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When will we see the 360 jobs promised in the Kodak deal?

When will we see the 360 jobs promised in the Kodak deal? Photo: News10NBC.

Berkeley Brean
Updated: July 29, 2020 06:17 PM
Created: July 29, 2020 05:01 PM

ROCHESTER, N.Y. (WHEC) — The news around Kodak is still buzzing.

Shares jumped more than 300% Wednesday because of a new contract for Kodak to start making ingredients for generic drugs.

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News10NBC interviewed George Conboy of Brighton Securities about what that means. Watch the full interview in the player below (mobile users, click here):

In five years, Kodak should make 25% of the materials for every generic drug sold in the U.S. Right now, 90% of that is made in China, India and other countries. 

The money to launch it comes from a tiny federal agency. 

And Wednesday Berkeley Brean learned that agency was the brain-child of a kid from Pittsford.

Todd Moss grew up in Pittsford. 

He rose to become Assistant Deputy Secretary of State for Condoleezza Rice and President Bush. 

That's when he worked with an agency called the Office of Private Investment Corporation (OPIC). 

It was the government's investment bank for poor but growing foreign countries. 

In 2011, at his State of the Union Address, President Obama proposed consolidating agencies including OPIC. 

Dr. Todd Moss, Center for Global Development: “And we worried that combing was going to take this little agency that we loved but we wanted to be bigger and it would be swallowed up.”

So Moss and his partner started coming up with a plan, writing blogs and talking to lawmakers.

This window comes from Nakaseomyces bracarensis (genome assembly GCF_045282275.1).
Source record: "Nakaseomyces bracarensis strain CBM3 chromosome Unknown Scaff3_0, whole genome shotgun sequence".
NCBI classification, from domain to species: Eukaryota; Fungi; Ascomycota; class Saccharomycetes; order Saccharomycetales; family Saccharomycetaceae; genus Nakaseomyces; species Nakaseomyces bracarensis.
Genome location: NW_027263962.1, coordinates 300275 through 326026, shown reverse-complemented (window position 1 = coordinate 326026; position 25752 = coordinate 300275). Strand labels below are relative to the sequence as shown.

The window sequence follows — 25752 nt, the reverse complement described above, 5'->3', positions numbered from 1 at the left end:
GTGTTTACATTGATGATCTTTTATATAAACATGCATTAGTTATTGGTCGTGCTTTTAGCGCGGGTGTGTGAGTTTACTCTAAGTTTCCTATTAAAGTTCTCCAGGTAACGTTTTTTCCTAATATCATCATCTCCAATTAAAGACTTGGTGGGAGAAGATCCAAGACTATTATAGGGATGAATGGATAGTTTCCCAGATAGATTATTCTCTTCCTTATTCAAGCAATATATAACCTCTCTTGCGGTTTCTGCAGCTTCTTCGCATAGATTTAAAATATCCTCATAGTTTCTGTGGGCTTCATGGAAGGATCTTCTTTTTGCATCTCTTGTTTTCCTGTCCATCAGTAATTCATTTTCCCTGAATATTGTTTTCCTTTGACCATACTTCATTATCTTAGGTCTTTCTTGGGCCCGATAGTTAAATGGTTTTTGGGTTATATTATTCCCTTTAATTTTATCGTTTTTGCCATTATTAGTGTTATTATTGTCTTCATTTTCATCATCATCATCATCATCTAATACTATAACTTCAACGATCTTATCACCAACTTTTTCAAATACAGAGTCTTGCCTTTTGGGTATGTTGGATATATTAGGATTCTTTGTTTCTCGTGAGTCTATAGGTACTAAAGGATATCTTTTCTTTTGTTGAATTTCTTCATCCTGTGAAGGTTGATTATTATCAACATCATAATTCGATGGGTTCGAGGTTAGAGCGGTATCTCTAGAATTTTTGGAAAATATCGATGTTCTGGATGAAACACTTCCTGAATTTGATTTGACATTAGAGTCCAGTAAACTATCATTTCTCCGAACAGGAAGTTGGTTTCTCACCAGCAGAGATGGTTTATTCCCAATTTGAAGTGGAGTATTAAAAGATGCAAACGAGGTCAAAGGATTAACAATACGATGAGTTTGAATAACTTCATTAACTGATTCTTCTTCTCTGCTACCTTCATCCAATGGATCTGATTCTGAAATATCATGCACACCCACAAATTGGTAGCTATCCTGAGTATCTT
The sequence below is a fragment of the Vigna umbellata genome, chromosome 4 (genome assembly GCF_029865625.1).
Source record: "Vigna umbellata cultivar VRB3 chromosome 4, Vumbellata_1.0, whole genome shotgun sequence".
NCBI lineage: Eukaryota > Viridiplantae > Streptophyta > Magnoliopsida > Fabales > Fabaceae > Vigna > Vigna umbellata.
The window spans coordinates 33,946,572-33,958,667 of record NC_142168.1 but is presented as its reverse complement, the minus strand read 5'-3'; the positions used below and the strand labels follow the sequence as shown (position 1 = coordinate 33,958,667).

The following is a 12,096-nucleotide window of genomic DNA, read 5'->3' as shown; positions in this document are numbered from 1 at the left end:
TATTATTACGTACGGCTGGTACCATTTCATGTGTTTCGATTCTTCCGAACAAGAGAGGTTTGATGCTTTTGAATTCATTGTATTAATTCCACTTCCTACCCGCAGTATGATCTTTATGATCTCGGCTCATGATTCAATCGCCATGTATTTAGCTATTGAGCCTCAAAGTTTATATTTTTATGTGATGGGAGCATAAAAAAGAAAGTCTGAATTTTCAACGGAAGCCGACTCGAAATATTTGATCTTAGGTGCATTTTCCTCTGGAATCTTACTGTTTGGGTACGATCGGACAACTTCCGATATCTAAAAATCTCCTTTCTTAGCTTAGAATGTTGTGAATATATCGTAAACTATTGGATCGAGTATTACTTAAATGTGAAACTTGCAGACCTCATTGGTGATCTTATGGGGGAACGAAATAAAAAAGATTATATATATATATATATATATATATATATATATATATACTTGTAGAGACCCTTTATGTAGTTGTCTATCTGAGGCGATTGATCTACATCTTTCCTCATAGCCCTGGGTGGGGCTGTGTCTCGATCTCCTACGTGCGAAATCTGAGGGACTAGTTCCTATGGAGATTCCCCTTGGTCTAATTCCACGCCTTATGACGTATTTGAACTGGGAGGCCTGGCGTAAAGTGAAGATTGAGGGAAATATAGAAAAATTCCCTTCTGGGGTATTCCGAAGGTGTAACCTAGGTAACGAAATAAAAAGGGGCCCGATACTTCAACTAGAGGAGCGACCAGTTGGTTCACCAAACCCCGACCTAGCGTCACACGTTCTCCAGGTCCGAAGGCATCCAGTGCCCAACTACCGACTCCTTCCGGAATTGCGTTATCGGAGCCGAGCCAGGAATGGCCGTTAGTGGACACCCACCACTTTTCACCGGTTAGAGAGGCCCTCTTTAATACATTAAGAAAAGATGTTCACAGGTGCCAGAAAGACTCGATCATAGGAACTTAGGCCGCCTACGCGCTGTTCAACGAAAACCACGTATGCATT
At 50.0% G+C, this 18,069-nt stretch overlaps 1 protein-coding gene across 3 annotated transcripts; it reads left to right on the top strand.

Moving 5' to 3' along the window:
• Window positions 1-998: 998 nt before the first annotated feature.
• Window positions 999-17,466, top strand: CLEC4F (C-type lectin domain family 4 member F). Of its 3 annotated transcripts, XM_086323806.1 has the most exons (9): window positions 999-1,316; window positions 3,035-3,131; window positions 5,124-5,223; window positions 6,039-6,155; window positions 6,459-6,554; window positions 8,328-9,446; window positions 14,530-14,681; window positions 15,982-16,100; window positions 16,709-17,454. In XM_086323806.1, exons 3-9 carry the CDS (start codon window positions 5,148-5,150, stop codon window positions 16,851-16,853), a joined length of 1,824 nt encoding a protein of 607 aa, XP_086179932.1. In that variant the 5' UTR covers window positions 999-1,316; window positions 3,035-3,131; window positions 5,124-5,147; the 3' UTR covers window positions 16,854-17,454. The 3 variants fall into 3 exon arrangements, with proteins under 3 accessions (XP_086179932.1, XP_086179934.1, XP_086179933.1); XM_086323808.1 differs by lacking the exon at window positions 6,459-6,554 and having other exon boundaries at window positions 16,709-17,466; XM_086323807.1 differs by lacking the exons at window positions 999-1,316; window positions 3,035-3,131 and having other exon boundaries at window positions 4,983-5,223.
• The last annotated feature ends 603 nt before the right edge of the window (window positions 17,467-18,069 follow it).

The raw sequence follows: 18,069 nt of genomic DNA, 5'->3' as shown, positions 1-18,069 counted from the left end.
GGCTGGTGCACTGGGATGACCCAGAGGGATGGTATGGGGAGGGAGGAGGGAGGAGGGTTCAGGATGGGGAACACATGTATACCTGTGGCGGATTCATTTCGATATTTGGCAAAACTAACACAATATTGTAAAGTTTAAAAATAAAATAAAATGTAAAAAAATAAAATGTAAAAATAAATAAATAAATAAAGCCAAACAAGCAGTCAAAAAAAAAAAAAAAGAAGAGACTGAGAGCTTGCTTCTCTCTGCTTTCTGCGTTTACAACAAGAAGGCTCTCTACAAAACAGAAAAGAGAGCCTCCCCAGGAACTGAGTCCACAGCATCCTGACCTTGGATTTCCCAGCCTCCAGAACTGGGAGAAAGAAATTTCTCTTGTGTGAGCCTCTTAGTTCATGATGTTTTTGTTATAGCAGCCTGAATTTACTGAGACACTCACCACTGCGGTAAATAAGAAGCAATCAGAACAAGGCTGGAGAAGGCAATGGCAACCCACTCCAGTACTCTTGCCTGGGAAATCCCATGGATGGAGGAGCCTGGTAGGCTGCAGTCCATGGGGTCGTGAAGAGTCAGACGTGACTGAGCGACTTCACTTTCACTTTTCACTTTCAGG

In 2013, he testified to a Senate panel with a plan to change the agency into the Development Finance Corporation (DFC).

In 2018, DFC was passed in a bipartisan vote and signed by President Trump. 

In January 2020, it officially started.

Seven months later, at Kodak Center, the DFC loaned Kodak $765 million to launch Kodak Pharmaceuticals. 

Brean: “What was it like to witness something that you helped create sign this deal with Kodak?”

Dr. Todd Moss, Center for Global Development: “So, on the one hand, it actually made me a little nervous. This tool that is supposed to help spur investment around the world was being turned inward. It's a sign that our tools domestically are broken.”

On May 14, the president's executive order said DFC could respond to the COVID-19 outbreak. 

Making the ingredients for generic drugs in the United States is part of that. 

At the news conference, Brean asked the officials to prove this Kodak deal is going to live up to its promises. 

Dr. Todd Moss, Center for Global Development: “I can say we've seen these types of partnerships between the private sector and government finance really do wonders in a lot of markets.”

One of the promises is the creation of 360 jobs.

Brean: “So when do you start? When does someone turn the lights on and start working?”

Jim Continenza, Kodak Exec. Chairman: “We're doing it now. We're making some unregulated KSMs.”

KSM stands for key starting materials. The first step in making a generic drug. 

Brean: “When do you start hiring these 360 people?”

Continenza: “So probably as we start to build up and finalize.”

Kodak's Chief Technical Officer Terry Taber says the jobs will come in waves.

Taber: “The first wave will be starting construction and that will be the indirect jobs. Construction first. Then specialists. Then manufacturing.”

The work will happen at Eastman Business Park. 

Brean reached the Director of Pharmacy at the University of Rochester Medical Center.

Brean: “Is that difficult work or is pretty basic?”

Curtis Haas, Director of Pharmacy for the University of Rochester Medical Center: “I think for many of the small molecules drugs, it's pretty straight forward.”

Haas says he's not surprised Kodak was picked to do the work. 

Haas: “For a former powerhouse chemical manufacturer makes a lot of sense honestly.”


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